By Ishan Kukreti
There is a window of approximately half a day, every year for pranksters all around the world to go bonkers on the oh-so-serious fellow folks of lower humor capacity. The excitement of planning a prank, the lip biting forced seriousness of its execution and the eruption of all senses weird and wacky as one shouts, ‘April Fool!!’ on the April Fool’s Day is something which we all have felt and sometimes dreaded.
But it can be a bit of a task to surprise those who are creatively challenged at conceiving practical jokes and have been at the receiving end of the punch line for too long. Here are some tried and tested absolute go-nuts ideas by organizations and people to let the juices in the creative corners of one’s mind start something mischievous.
BBC’s 1957 Spaghetti Prank
BBC has been an active and entertaining prankster for years now. On April 1st, 1957, BBC’s current affairs show Panorama carried a 3 minute piece, narrated by late Richard Dimbleby about Spaghetti harvesting in Switzerland. The visuals showed a family of supposed Swiss Spaghetti harvesters carrying out their usual farm activity. BBC got many calls from viewers to know the intricacies of Spaghetti harvesting.
Kodak’s invents Aromatography
Global camera manufacturing giant, Kodak, on April 1st 2010, gave the world something of an almost-breakthrough in photographic technology. It would have been a complete breakthrough if it wasn’t a April Fool’s Day prank.
The company stated that a certain Dr Harold Museau had developed a technology that can capture smell in a picture. The doctor, very scientifically claimed that the breakthrough in the Neuro-Optic-Nasal-Sense Imaging (abbreviated as NONSense) has enabled camera sensors to capture smell in photographs.
Dr. Museau explained that, ‘The proprietary imaging algorithms create an array of pixels, undetected by the conscious mind, that trigger reactions in the synapses along optic neural processing pathways within the brain to create, the olfactory equivalent of a optical illusion. The nose does not actually detect anything, but the mind experiences the aromas as if they were real. Interestingly, our tests have found that humans have an innate need to ‘sniff’ when experiencing Aromatized images even when fully aware that nothing is actually there for their nose to detect.’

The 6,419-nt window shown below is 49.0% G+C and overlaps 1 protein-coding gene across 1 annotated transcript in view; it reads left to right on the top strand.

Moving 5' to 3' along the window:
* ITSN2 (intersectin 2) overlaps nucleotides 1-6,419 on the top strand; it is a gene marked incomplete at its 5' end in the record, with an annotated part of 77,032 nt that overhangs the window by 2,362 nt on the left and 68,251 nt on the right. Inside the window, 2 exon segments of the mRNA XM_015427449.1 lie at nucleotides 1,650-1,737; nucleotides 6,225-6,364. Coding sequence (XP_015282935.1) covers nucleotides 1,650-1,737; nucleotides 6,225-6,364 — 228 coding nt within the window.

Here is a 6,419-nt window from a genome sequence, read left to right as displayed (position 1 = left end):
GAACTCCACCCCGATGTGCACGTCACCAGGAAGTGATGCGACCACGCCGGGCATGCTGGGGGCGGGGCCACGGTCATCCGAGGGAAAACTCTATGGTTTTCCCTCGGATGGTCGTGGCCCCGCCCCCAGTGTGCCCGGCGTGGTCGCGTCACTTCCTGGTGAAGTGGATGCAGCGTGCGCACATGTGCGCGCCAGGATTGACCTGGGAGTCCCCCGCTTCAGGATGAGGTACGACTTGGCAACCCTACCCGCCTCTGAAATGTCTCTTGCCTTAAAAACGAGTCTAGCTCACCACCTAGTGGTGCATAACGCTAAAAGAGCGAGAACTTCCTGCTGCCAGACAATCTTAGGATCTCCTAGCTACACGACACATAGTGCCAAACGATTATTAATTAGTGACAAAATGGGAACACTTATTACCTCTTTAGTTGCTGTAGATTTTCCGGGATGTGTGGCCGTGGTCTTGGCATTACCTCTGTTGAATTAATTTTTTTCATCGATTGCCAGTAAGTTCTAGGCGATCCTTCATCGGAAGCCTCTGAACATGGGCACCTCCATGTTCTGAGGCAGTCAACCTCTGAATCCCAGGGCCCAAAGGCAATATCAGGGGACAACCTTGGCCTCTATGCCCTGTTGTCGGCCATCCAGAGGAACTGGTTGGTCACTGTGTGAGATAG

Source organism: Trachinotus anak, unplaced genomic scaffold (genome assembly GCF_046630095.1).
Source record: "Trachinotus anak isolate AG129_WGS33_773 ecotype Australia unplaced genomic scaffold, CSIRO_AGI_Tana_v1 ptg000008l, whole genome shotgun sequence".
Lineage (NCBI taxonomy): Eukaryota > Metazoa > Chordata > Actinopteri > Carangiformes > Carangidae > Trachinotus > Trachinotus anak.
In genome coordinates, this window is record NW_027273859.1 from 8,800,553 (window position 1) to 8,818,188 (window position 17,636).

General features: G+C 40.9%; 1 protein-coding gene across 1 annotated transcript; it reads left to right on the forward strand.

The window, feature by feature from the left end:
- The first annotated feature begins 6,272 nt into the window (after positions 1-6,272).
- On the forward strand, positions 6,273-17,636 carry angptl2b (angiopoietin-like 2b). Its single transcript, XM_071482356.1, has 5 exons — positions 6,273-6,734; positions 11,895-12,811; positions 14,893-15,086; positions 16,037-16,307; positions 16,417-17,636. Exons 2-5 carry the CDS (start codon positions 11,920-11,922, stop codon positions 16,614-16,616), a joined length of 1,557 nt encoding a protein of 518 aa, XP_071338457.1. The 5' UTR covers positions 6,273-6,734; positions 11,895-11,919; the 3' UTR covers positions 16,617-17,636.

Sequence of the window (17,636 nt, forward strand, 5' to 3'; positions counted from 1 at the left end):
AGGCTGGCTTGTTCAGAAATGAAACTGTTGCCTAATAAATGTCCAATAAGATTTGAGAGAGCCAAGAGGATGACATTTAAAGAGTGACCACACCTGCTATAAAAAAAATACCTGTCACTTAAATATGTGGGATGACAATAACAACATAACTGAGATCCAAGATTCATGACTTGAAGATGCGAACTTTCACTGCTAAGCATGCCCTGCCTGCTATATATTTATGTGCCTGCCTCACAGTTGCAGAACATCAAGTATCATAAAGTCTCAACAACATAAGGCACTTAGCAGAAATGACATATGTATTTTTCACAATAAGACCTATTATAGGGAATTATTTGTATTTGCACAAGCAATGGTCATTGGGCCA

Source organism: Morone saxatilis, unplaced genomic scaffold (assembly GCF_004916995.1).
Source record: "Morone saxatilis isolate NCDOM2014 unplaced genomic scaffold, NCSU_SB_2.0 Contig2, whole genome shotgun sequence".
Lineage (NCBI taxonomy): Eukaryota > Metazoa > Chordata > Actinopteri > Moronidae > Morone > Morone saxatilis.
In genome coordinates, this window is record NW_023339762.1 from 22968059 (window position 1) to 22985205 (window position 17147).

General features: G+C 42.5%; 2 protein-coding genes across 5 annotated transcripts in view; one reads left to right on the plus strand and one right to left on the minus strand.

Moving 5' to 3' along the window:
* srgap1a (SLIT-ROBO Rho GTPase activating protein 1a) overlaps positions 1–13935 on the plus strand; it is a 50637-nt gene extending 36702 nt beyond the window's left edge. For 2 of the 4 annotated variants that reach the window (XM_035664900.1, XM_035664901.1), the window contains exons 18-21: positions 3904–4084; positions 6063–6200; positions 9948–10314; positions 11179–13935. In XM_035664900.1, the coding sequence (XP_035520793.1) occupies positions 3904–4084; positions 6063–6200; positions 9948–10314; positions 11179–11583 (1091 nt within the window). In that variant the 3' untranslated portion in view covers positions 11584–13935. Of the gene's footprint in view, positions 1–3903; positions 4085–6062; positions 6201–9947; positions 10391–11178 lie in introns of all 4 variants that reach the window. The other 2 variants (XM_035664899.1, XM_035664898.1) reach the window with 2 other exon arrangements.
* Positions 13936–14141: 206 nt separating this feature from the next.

The company even cautioned potential consumers that only people born between May and June can fully enjoy the technology.
Virgin group’s purchase of planet Pluto
On 1st April 2011, the company claimed that it’s founder Sir Richard Branson has bought the controversial planet Pluto to re-establish it’s authority as a planet. It was also said that he was getting a space vehicle built to make the interstellar travel possible.
“Virgin has expanded into many territories over the years, but we have never had our own planet before, this could pave the way for a new age in space tourism.” said Branson.
Google Translator for Animals, 2009
When it comes to practical jokes, folks at Google just love it. On April 1st 2009, Google got pet lovers going crazy when they released this statement, ‘We are excited to introduce Translate for Animals, an Android application which we hope will allow us to better understand our animal friends. We’ve always been a pet-friendly company at Google, and we hope that Translate for Animals encourages greater interaction and understanding between animal and human.’
The company claimed that the translator could ‘ recognize and transcribe words and phrases’ of the common species of animals like cats. They even created a video for the translator.
Guardian’s Republic of Sans Serriffe
On 1st April, 1977, the Guardian published a seven page supplement about the beautiful island republic of Sans Serriffe, a collection of semi colon shaped islands in Indian Ocean. The articles described the geography and history of the country whose two main islands were called Upper Caisse and Lower Caisse. Its capital was Bodoni, and its leader was General Pica. It took some time and several phone calls to Guardian’s office for people to realize that everything about the country was related to printer terminology.
Burger King’s Left hand Whopper
In 1988, Burger King published a full page advertisement in USA Today, on April Fool’s Day announcing the launch of their ‘Left-Hand Whopper.’ The ad claimed that the Whopper was specially designed for 32 million left-handed Americans. The sandwich had the same ingredients as the original Whopper, but they were rotated 180 degrees to suit the left handed population. The fast food joint later revealed that not only many people had come to try the Left Hand Whopper, many had demanded the right hand kind.